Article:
An alternative explanation for the absence of p170 ret at the cell surface may be that processing of p150 ret is very sensitive to the levels of intracellular calcium, a level that will be affected when the cells are cultured in calcium-free medium. To test this hypothesis we have performed pulse-chase experiments similarly as presented in Fig. 1 B. In contrast to the result obtained in the presence of extracellular calcium, p150 ret was not processed into p170 ret when the chase was performed in the absence of extracellular calcium (Fig. 3 B). Moreover, under these conditions there was no decrease in the amount of labeled p150 ret during the first 4 h and only a small decrease after 6 h. Clearly, in the absence of extracellular calcium processing of p150 ret is strongly reduced, resulting in an increased half-life of p150 ret and absence of p170 ret at the plasma membrane.

       Reduced Levels of Calcium in the ER Inhibit p150 ret Processing

      One possible explanation for the lack of p150 ret processing in the absence of extracellular calcium is that calcium is necessary for the proper folding of the extracellular domain of Ret. This folding process takes place in the ER, and proteins not properly folded are retained in the ER and subsequently, after a delay, degraded (“quality control”, for review see Ref.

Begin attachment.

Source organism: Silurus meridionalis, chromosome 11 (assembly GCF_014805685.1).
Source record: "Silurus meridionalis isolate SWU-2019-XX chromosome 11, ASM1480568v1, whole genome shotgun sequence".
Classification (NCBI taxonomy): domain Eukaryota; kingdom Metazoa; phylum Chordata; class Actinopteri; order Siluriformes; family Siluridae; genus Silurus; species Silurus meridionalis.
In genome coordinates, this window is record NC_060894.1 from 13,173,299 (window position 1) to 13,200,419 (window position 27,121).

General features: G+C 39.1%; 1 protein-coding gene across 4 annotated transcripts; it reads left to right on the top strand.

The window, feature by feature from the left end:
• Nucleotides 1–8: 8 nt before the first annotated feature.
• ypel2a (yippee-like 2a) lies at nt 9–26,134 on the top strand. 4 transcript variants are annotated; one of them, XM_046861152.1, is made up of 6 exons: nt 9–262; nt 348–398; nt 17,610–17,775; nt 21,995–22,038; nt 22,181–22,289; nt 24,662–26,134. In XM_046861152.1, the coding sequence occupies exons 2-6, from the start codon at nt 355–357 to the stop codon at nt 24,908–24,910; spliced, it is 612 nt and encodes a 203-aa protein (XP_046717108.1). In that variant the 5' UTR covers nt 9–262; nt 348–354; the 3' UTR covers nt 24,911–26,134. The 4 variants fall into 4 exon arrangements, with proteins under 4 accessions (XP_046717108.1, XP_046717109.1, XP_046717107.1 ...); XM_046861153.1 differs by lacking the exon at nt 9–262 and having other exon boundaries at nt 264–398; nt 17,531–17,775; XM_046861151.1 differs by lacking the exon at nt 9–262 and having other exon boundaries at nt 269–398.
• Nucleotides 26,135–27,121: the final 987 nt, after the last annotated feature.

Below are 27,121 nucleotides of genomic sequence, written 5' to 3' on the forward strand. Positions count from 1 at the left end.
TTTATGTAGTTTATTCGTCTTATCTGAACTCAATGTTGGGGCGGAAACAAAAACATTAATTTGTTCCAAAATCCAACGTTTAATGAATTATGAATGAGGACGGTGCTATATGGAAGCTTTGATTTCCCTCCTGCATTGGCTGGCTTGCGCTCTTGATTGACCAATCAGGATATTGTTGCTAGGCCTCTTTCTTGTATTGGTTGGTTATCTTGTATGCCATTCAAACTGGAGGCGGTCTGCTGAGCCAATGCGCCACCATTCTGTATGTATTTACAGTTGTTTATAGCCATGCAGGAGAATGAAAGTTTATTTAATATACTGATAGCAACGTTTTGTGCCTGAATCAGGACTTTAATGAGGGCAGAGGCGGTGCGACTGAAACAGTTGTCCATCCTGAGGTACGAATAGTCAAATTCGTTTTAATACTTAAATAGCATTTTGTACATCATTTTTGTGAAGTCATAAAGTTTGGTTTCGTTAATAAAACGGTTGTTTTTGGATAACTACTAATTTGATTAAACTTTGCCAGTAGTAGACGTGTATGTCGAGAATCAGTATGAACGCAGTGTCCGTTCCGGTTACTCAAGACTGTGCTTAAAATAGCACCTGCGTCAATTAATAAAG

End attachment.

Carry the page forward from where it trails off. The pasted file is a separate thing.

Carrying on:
• Hammond C.
      • Helenius A.
      ). To test this possibility we have incubated SKP2 cells with thapsigargin. Thapsigargin is a toxin that specifically inhibits calcium ATPases in the ER membrane (
      • Thastrup O.
      • Cullen P.J.
      • Drobak B.K.
      • Hanley M.R.
      • Dawson A.P.
      ). As a result of this inhibition, calcium levels in the ER are reduced. Immunoprecipitation and Western blotting of Ret proteins from thapsigargin-treated SKP2 cells showed that in the presence of 300 nm thapsigargin p170 ret expression decreased with similar kinetics as upon removal of extracellular calcium (Fig. 4 A). This result suggests that the calcium concentration in the ER determines whether p150 ret is processed.
      Figure thumbnail gr4